The Supreme Court’s December 2016 decision in Apple vs. Samsung reversed a dangerous lower court decision that would have allowed patent plaintiffs to claim the total value of a product containing an allegedly infringing design feature, even if that design feature only provides a small amount of the product’s value. While total profits awards may arguably have been more plausible in an age when devices were less complicated and the design of the object constituted a significant portion of its value, the complexity of modern devices renders total profits awards for design patent infringement particularly illogical.

One Way to Protect Startups from Patent Trolls? Get Rid of Bad Patents.

One Way to Protect Startups from Patent Trolls? Get Rid of Bad Patents.

The patent system was established by our founding fathers as a tool to promote innovation and invention. But too often, America’s most creative, forward-thinking startups find themselves interacting with the patent system in a less-than-ideal way: on the receiving end of an infringement suit or a letter threatening as much. Bad actors that have amassed hundreds and thousands of overbroad, low-quality patents (colloquially known as “patent trolls”) target businesses, using these patents as proverbial weapons with the goal of forcing companies into costly settlements.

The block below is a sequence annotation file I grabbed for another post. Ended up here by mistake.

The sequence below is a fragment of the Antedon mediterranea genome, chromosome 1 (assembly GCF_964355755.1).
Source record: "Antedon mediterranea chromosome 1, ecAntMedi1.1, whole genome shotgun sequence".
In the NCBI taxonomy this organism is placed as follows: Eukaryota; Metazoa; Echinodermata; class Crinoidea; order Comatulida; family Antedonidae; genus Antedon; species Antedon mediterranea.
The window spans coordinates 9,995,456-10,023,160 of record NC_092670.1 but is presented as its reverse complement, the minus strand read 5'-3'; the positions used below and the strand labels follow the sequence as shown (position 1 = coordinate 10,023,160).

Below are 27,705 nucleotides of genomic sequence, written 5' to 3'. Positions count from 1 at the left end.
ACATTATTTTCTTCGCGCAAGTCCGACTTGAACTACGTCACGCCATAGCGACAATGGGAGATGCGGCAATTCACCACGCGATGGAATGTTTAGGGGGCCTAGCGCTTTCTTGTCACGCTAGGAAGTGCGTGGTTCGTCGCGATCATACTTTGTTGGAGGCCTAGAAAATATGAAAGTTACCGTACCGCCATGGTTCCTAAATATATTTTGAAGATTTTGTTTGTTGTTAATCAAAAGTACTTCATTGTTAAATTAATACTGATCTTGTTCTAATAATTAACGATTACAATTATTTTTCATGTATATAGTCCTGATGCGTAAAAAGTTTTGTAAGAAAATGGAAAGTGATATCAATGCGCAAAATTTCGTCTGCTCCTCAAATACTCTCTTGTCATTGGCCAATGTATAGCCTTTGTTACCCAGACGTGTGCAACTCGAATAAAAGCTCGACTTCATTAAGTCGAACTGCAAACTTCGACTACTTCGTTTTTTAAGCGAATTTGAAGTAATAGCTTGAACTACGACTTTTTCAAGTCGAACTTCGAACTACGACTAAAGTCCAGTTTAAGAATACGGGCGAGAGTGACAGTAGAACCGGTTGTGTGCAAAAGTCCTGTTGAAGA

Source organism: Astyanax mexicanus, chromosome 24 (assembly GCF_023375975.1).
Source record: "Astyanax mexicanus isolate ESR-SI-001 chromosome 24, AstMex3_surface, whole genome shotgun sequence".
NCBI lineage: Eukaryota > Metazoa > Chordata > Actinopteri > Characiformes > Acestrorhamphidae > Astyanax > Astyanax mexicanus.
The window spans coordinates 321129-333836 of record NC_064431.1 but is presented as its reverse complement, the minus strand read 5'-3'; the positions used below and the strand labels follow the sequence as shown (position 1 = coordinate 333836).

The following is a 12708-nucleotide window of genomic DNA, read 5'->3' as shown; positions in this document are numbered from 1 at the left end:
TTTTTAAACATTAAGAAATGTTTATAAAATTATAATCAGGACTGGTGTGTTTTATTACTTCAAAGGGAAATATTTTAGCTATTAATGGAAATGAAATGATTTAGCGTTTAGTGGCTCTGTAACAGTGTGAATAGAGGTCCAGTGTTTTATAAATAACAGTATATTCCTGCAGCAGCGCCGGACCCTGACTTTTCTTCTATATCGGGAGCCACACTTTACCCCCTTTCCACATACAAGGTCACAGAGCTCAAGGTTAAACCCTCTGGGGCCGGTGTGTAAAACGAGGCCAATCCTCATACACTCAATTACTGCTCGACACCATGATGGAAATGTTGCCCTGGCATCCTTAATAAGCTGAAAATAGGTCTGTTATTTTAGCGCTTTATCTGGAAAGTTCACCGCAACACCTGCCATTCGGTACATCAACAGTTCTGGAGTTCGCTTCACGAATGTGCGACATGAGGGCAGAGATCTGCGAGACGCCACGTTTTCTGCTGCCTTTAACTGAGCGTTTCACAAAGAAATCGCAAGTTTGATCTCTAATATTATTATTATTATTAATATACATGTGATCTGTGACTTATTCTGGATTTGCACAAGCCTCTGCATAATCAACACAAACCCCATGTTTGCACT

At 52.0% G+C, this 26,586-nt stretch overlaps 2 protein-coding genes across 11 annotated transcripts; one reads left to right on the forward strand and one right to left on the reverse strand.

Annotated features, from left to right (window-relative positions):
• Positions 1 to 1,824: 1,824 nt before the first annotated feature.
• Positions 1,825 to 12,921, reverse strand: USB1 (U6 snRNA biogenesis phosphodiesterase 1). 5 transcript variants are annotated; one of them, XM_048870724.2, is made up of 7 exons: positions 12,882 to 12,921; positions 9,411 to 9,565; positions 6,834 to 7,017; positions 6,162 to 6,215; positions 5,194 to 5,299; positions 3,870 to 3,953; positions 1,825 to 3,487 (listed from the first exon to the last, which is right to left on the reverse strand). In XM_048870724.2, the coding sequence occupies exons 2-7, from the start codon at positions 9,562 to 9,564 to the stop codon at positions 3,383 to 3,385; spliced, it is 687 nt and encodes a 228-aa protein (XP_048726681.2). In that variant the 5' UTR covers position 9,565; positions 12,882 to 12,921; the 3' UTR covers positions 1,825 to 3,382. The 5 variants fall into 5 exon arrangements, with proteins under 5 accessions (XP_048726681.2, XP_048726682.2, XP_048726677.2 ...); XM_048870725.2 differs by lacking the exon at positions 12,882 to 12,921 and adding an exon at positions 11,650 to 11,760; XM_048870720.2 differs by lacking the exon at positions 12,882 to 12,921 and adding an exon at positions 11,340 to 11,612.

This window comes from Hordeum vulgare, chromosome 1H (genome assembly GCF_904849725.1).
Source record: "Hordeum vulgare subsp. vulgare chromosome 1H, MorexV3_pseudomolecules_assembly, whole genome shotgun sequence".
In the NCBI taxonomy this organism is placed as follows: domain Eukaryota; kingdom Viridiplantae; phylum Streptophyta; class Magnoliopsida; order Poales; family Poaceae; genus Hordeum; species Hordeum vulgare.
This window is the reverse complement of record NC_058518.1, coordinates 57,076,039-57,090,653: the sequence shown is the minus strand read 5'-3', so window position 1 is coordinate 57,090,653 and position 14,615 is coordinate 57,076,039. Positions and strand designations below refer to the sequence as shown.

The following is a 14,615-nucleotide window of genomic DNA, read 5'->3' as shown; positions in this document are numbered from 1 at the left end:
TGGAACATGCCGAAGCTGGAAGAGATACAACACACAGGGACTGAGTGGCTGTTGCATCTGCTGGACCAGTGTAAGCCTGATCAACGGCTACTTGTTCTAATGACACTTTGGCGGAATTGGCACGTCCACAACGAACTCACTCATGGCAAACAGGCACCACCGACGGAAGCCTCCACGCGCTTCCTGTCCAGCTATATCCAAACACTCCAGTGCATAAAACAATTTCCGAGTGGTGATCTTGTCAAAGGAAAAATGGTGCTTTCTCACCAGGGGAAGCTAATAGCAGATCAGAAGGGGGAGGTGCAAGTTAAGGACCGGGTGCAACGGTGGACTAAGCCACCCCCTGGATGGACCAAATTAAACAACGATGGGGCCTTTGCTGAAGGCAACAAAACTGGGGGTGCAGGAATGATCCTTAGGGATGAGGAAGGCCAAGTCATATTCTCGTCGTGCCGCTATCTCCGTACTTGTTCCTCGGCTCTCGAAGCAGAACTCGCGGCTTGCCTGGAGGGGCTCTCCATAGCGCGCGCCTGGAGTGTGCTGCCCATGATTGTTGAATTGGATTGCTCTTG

Five Years Later: What the SOPA/PIPA Protest Meant for Tech

Five Years Later: What the SOPA/PIPA Protest Meant for Tech

Considering tech’s strong presence in DC politics, it’s hard to believe that half a decade ago, the notion that the internet community was capable of any unified political engagement seemed far-fetched. But exactly five years ago today, the nation’s political apparatus quickly came to understand just how powerful a constituency the internet community could be.

2016 Year in Review: Intellectual Property

2016 Year in Review: Intellectual Property

The Copyright Office’s announcement on New Year’s Eve 2015 that it was launching a public review of the Digital Millennium Copyright Act (DMCA) set the tone for a varied and busy year in intellectual property policy. While there was no “Next Great Copyright Act” or comprehensive patent reform bill in 2016, courts, agencies, and elected officials addressed a wide range of IP issues, setting the stage for even more significant developments in 2017.